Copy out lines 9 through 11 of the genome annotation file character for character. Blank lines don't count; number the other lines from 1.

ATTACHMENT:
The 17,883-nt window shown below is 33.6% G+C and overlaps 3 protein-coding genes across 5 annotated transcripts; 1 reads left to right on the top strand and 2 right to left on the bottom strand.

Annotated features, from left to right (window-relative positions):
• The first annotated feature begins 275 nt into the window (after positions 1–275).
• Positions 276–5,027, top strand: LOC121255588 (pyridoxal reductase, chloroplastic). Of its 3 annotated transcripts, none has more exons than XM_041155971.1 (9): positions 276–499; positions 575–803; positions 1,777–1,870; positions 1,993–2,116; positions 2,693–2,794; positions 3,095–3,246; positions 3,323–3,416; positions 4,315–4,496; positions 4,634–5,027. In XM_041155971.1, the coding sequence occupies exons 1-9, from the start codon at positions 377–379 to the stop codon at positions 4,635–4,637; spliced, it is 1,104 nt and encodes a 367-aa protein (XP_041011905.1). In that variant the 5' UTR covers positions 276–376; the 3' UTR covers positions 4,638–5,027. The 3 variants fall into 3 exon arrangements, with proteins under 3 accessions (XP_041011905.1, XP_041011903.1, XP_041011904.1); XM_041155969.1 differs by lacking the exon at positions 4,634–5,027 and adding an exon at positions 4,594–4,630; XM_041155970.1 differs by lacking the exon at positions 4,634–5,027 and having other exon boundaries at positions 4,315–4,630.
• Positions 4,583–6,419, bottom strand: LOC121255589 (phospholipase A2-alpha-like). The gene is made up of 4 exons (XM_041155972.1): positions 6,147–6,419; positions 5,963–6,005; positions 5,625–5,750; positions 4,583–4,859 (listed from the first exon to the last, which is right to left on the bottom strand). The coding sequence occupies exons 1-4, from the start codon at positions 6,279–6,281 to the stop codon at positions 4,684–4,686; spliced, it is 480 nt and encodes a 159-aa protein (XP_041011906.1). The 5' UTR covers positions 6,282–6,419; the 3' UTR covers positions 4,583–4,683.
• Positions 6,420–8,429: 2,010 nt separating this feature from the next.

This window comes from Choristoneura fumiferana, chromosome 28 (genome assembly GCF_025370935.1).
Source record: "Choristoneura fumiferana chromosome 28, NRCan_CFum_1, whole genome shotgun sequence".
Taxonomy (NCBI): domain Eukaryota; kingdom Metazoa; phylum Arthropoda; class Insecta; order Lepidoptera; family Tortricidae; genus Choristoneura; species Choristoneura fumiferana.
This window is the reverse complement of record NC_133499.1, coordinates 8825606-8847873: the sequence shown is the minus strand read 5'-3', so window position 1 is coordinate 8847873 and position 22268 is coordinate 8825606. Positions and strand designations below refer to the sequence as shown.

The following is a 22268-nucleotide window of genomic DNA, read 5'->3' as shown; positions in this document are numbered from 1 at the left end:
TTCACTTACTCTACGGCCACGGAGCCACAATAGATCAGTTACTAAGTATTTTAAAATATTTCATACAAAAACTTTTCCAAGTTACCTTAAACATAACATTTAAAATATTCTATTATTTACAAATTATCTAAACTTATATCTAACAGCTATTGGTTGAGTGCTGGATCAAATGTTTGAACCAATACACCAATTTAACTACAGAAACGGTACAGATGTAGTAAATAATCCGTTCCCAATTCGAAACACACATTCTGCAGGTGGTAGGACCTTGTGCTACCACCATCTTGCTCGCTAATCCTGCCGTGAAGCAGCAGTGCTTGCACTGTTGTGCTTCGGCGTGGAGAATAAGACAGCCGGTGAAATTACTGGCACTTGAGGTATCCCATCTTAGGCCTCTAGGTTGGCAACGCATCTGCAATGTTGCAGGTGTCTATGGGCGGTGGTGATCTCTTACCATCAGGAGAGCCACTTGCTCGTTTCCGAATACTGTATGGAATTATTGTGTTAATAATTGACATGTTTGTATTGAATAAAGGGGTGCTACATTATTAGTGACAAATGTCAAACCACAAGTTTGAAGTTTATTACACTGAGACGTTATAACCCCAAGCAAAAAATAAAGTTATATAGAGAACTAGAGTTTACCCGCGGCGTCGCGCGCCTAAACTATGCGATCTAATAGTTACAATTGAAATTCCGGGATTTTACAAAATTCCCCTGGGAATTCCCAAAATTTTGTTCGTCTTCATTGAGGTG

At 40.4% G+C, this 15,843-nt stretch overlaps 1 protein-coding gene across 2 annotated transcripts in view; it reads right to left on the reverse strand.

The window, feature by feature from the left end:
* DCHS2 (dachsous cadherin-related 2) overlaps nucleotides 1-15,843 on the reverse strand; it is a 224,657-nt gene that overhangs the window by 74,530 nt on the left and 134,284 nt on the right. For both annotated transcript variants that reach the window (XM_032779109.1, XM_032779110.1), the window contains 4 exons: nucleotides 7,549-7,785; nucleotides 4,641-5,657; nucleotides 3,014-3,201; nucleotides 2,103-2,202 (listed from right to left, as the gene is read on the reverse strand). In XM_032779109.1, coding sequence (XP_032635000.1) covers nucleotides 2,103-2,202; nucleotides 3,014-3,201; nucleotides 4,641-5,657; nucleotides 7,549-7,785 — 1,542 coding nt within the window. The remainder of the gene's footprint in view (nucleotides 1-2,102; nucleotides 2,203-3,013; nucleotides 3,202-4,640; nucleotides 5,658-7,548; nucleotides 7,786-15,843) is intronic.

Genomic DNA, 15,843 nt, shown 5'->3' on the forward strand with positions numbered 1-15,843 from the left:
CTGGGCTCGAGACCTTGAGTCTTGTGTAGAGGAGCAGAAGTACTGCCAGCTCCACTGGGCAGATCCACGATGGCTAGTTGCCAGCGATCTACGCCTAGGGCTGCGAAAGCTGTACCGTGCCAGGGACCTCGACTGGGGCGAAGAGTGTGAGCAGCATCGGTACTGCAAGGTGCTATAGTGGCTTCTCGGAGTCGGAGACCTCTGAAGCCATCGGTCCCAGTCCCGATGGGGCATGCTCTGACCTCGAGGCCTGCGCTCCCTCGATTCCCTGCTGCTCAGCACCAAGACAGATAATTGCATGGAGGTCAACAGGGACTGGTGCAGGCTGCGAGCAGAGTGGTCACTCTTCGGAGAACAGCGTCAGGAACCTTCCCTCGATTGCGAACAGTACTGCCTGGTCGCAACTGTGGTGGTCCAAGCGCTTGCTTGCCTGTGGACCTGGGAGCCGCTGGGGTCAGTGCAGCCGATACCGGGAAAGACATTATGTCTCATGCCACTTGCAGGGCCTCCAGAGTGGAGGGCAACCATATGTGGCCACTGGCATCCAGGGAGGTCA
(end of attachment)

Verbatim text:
Taxonomy (NCBI): domain Eukaryota; kingdom Metazoa; phylum Arthropoda; class Insecta; order Lepidoptera; family Tortricidae; genus Choristoneura; species Choristoneura fumiferana.
This window is the reverse complement of record NC_133499.1, coordinates 8825606-8847873: the sequence shown is the minus strand read 5'-3', so window position 1 is coordinate 8847873 and position 22268 is coordinate 8825606. Positions and strand designations below refer to the sequence as shown.

The following is a 22268-nucleotide window of genomic DNA, read 5'->3' as shown; positions in this document are numbered from 1 at the left end: